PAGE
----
Northwestern University researchers have synthesized a new form of melanin enriched with selenium. Called selenomelanin, this new biomaterial shows extraordinary promise as a shield for human tissue against harmful radiation.
It lacks the drama of a shape-shifting alien creature, but another threat looms over the prospect of generations-long, interstellar space travel: Explorers arriving on Xanadu could face problems communicating with previous and subsequent arrivals, their spoken language having changed in isolation along the way. A new paper looks at the issues.
Analysis of seismometer data from the InSight Martian lander revealed that different types and frequencies of ambient low-magnitude "microtremors" on Mars were associated with different sources, and some reflected daily variations in wind and solar irradiance, either in distant locations or near the lander. These findings will contribute to future projects seeking to model and monitor the Martian subsurface.
The Moon's subsurface might be richer in metals, like iron and titanium, than researchers thought.
On a quest to find the Universe's largest black holes, Vanderbilt researcher identifies the center of the solar system within 100 meters.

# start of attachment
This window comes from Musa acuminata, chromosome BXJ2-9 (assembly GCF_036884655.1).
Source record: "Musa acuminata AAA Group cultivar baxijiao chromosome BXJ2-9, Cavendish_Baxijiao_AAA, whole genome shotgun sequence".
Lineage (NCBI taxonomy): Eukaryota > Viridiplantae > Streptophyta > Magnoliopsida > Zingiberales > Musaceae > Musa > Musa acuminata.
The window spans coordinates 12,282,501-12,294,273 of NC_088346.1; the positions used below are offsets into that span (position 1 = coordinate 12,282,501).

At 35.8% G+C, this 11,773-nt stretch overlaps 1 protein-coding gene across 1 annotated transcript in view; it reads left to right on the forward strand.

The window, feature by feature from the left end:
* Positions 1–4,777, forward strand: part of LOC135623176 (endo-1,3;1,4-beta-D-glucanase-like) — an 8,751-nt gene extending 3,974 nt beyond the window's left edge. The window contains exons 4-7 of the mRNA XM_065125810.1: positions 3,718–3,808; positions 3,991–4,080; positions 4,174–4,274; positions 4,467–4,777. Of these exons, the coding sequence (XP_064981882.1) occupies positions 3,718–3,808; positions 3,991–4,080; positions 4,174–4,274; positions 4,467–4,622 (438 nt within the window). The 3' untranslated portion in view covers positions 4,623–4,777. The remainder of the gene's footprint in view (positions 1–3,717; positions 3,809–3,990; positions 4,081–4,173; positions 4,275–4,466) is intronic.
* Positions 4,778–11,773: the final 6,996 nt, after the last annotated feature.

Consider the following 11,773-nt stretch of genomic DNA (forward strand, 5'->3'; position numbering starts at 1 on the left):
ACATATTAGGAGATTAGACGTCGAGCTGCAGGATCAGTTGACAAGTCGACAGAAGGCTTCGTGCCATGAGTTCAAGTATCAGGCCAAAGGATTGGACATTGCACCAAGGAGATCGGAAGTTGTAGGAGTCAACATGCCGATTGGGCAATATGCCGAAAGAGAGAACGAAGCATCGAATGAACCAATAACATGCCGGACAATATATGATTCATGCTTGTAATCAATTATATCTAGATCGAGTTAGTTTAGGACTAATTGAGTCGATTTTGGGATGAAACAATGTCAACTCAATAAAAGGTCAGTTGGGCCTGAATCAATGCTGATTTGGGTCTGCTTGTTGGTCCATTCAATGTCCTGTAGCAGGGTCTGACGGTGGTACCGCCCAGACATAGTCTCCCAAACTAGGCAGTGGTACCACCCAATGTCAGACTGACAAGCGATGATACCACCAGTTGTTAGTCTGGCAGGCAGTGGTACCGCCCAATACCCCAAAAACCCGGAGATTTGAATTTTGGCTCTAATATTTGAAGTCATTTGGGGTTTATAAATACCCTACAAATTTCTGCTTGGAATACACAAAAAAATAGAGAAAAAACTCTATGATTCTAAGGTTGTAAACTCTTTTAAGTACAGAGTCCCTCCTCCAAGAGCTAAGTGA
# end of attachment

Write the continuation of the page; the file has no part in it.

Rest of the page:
Southwest Research Institute scientists have increased the speed and accuracy of a laboratory-scale instrument for determining the age of planetary specimens onsite. The team is progressively miniaturizing the Chemistry, Organics and Dating Experiment (CODEX) instrument to reach a size suitable for spaceflight and lander missions.
A Clemson University scientist has joined forces with an international team of astronomers to identify periodic gamma-ray emissions from 11 active galaxies, paving the way for future studies of unconventional galaxies that might harbor two supermassive black holes at their centers.
Funding helps develop cutting edge space capabilities in Australia and collaboration with multiple Australian space industry companies and the Italian Space Agency
There may be as many as one Earth-like planet for every five Sun-like stars in the Milky way Galaxy, according to new estimates by University of British Columbia astronomers using data from NASA's Kepler mission.
The collaborative research team of Japan using the International Space Station (ISS) successfully characterized Alzheimer's disease-related amyloid fibril formation under microgravity conditions. Their findings demonstrated that amyloid fibril formation on the ISS is significantly slower than that on the Earth. Moreover, microgravity promoted the formation of distinct morphologies of amyloid fibrils. The project highlights the utility of the ISS as an ideal experimental environment for investigating amyloid formation mechanisms without uncontrollable perturbations caused by gravity.